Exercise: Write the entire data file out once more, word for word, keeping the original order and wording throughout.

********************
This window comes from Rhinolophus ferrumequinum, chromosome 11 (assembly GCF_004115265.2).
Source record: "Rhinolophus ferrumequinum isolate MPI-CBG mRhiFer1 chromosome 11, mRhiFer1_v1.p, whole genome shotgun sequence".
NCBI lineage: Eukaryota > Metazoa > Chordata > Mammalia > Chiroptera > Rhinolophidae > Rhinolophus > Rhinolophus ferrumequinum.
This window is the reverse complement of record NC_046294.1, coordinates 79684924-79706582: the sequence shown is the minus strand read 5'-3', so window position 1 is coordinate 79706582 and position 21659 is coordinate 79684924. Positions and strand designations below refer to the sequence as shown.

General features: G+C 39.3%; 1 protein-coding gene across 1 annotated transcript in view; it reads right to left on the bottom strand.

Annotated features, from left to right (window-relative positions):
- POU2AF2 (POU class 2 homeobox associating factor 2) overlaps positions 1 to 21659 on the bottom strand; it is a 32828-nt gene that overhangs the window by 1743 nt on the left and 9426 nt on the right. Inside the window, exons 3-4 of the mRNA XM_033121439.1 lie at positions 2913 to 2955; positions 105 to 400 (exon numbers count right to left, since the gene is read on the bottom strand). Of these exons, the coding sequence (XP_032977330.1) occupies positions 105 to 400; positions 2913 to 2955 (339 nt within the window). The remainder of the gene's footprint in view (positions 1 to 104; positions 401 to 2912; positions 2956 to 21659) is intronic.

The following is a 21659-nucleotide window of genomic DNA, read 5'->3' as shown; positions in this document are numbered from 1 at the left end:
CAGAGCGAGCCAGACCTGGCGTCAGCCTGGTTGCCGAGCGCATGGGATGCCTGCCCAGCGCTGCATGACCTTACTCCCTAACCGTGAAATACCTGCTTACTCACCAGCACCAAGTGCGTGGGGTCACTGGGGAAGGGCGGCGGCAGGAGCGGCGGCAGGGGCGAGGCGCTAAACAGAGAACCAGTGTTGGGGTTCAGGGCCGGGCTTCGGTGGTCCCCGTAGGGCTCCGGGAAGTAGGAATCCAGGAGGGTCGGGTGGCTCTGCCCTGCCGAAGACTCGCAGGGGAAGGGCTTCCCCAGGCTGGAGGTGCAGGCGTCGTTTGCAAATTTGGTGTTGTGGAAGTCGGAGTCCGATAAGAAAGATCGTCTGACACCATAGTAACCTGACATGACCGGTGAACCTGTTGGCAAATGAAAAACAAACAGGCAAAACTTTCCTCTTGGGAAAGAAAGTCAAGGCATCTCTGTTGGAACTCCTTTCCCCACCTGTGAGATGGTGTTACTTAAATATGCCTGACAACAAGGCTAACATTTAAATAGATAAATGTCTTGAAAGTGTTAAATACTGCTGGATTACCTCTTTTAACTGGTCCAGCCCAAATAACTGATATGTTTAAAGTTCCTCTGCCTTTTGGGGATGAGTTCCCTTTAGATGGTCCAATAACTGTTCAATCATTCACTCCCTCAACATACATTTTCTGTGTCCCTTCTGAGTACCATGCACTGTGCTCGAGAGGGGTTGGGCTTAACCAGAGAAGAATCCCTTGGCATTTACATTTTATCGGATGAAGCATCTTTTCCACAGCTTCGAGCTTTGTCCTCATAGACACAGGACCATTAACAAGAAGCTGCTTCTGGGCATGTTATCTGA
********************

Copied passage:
This window comes from Rhinolophus ferrumequinum, chromosome 11 (assembly GCF_004115265.2).
Source record: "Rhinolophus ferrumequinum isolate MPI-CBG mRhiFer1 chromosome 11, mRhiFer1_v1.p, whole genome shotgun sequence".
NCBI lineage: Eukaryota > Metazoa > Chordata > Mammalia > Chiroptera > Rhinolophidae > Rhinolophus > Rhinolophus ferrumequinum.
This window is the reverse complement of record NC_046294.1, coordinates 79684924-79706582: the sequence shown is the minus strand read 5'-3', so window position 1 is coordinate 79706582 and position 21659 is coordinate 79684924. Positions and strand designations below refer to the sequence as shown.

General features: G+C 39.3%; 1 protein-coding gene across 1 annotated transcript in view; it reads right to left on the bottom strand.

Annotated features, from left to right (window-relative positions):
- POU2AF2 (POU class 2 homeobox associating factor 2) overlaps positions 1 to 21659 on the bottom strand; it is a 32828-nt gene that overhangs the window by 1743 nt on the left and 9426 nt on the right. Inside the window, exons 3-4 of the mRNA XM_033121439.1 lie at positions 2913 to 2955; positions 105 to 400 (exon numbers count right to left, since the gene is read on the bottom strand). Of these exons, the coding sequence (XP_032977330.1) occupies positions 105 to 400; positions 2913 to 2955 (339 nt within the window). The remainder of the gene's footprint in view (positions 1 to 104; positions 401 to 2912; positions 2956 to 21659) is intronic.

The following is a 21659-nucleotide window of genomic DNA, read 5'->3' as shown; positions in this document are numbered from 1 at the left end:
CAGAGCGAGCCAGACCTGGCGTCAGCCTGGTTGCCGAGCGCATGGGATGCCTGCCCAGCGCTGCATGACCTTACTCCCTAACCGTGAAATACCTGCTTACTCACCAGCACCAAGTGCGTGGGGTCACTGGGGAAGGGCGGCGGCAGGAGCGGCGGCAGGGGCGAGGCGCTAAACAGAGAACCAGTGTTGGGGTTCAGGGCCGGGCTTCGGTGGTCCCCGTAGGGCTCCGGGAAGTAGGAATCCAGGAGGGTCGGGTGGCTCTGCCCTGCCGAAGACTCGCAGGGGAAGGGCTTCCCCAGGCTGGAGGTGCAGGCGTCGTTTGCAAATTTGGTGTTGTGGAAGTCGGAGTCCGATAAGAAAGATCGTCTGACACCATAGTAACCTGACATGACCGGTGAACCTGTTGGCAAATGAAAAACAAACAGGCAAAACTTTCCTCTTGGGAAAGAAAGTCAAGGCATCTCTGTTGGAACTCCTTTCCCCACCTGTGAGATGGTGTTACTTAAATATGCCTGACAACAAGGCTAACATTTAAATAGATAAATGTCTTGAAAGTGTTAAATACTGCTGGATTACCTCTTTTAACTGGTCCAGCCCAAATAACTGATATGTTTAAAGTTCCTCTGCCTTTTGGGGATGAGTTCCCTTTAGATGGTCCAATAACTGTTCAATCATTCACTCCCTCAACATACATTTTCTGTGTCCCTTCTGAGTACCATGCACTGTGCTCGAGAGGGGTTGGGCTTAACCAGAGAAGAATCCCTTGGCATTTACATTTTATCGGATGAAGCATCTTTTCCACAGCTTCGAGCTTTGTCCTCATAGACACAGGACCATTAACAAGAAGCTGCTTCTGGGCATGTTATCTGA